Connecticut Law Review Volume 44 – Issue 5

Who Decides on Security?

Despite over six decades of reform initiatives, the overwhelming drift of security arrangements in the United States has been toward greater—not less—executive centralization and discretion.  This Article explores why efforts to curb presidential prerogative have failed so consistently.  It argues that while constitutional scholars have overwhelmingly focused their attention on procedural solutions, the underlying reason for the growth of emergency powers is ultimately political rather than purely legal. In particular, scholars have ignored how the basic meaning of “security” has itself shifted dramatically since World War II and the beginning of the Cold War in line with changing ideas about popular competence.  Paying special attention to the decisive role of actors such as Supreme Court Justice Felix Frankfurter and Pendleton Herring, co-author of 1947’s National Security Act, this Article details how emerging judgments about the limits of popular knowledge and mass deliberation fundamentally altered the basic structure of security practices.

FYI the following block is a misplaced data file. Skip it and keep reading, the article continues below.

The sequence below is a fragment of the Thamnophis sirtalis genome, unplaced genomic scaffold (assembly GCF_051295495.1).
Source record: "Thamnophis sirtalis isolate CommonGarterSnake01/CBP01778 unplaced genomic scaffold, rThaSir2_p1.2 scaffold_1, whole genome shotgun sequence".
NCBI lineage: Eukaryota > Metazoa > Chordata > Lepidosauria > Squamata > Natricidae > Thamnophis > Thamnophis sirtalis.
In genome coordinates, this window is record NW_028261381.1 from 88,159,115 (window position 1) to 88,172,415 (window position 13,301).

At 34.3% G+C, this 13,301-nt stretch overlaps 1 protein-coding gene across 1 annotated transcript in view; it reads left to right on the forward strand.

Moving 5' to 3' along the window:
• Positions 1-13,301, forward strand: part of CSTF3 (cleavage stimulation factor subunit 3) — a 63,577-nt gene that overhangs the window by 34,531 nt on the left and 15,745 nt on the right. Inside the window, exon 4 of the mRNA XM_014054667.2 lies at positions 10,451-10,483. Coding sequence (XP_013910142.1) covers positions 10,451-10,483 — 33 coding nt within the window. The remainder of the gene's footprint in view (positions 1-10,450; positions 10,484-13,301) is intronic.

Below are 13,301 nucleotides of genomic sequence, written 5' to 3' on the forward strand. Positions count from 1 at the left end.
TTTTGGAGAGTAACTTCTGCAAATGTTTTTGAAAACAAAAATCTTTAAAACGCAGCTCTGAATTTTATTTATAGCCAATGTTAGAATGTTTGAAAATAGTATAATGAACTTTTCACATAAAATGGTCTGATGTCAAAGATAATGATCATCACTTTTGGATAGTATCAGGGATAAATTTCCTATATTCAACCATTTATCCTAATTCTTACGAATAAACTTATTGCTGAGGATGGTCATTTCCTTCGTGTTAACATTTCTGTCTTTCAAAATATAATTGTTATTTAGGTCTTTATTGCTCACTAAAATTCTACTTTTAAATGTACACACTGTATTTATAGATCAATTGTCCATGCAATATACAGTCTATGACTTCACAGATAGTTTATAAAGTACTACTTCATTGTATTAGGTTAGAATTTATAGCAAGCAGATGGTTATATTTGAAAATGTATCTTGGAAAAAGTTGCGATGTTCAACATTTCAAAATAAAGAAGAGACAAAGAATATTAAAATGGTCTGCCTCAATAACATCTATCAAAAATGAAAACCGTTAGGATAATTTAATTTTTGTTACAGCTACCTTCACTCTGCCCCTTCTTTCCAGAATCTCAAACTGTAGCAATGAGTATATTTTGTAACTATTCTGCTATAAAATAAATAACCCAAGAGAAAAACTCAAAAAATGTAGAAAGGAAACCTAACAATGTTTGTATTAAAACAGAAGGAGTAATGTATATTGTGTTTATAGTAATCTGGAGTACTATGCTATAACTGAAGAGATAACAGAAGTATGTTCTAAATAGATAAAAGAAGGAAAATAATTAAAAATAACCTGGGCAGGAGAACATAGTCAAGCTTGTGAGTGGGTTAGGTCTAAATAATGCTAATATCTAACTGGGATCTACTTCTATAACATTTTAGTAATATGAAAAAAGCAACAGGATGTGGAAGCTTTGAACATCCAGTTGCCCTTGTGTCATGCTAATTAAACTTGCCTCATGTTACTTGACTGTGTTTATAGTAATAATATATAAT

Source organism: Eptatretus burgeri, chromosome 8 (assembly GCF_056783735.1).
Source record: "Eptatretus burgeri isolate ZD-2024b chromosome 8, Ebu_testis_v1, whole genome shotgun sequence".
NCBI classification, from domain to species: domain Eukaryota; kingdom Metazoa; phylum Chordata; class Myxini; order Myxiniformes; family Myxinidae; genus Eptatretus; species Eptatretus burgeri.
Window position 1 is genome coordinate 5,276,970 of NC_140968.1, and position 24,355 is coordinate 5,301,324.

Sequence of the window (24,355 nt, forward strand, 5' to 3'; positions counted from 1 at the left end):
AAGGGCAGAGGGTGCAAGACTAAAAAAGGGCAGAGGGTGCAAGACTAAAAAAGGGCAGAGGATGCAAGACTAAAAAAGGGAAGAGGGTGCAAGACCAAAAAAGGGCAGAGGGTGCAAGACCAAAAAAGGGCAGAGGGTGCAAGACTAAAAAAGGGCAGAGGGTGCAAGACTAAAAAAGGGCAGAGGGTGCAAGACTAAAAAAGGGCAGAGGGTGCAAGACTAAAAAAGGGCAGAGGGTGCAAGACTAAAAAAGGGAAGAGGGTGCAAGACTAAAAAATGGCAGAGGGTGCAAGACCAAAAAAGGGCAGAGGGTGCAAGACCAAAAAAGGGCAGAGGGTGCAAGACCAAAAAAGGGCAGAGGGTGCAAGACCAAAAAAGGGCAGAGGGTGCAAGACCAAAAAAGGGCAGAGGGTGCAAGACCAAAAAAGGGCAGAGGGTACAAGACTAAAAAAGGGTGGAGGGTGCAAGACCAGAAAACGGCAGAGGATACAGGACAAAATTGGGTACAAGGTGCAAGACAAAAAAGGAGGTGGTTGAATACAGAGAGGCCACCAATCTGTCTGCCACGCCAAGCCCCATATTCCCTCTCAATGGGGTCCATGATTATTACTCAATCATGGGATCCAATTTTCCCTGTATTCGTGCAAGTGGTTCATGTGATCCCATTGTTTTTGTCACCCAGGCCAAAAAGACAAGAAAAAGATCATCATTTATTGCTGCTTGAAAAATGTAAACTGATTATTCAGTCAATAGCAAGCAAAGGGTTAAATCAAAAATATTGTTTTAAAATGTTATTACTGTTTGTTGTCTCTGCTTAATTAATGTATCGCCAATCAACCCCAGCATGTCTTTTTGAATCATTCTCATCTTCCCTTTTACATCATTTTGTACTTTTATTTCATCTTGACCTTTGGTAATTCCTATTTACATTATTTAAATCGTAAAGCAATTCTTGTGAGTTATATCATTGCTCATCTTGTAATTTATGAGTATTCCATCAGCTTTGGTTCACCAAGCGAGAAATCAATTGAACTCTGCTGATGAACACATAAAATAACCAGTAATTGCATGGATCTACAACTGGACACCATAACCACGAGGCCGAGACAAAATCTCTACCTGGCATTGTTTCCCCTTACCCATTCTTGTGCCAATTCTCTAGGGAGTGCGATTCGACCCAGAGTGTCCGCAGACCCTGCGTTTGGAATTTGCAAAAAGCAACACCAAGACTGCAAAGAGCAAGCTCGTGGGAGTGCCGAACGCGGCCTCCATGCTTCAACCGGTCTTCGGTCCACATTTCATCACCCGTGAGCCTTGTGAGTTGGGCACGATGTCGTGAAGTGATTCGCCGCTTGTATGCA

Countering the pervasive wisdom at the founding and throughout the nineteenth century, this contemporary shift has recast war and external threat as matters too complex and specialized for ordinary Americans to comprehend.  Today, the dominant conceptual approach to security presumes that insulated decision-makers in the executive branch (armed with the military’s professional expertise) are best equipped to make sense of complicated and often conflicting information about safety and self-defense. The result is that the other branches—let alone the public writ large—face a profound legitimacy deficit whenever they call for transparency or seek to challenge coercive security programs. Not surprisingly, the tendency of legalistic reform efforts has been to place greater decision-making power in the other branches and then to watch those branches delegate such power back to the executive.

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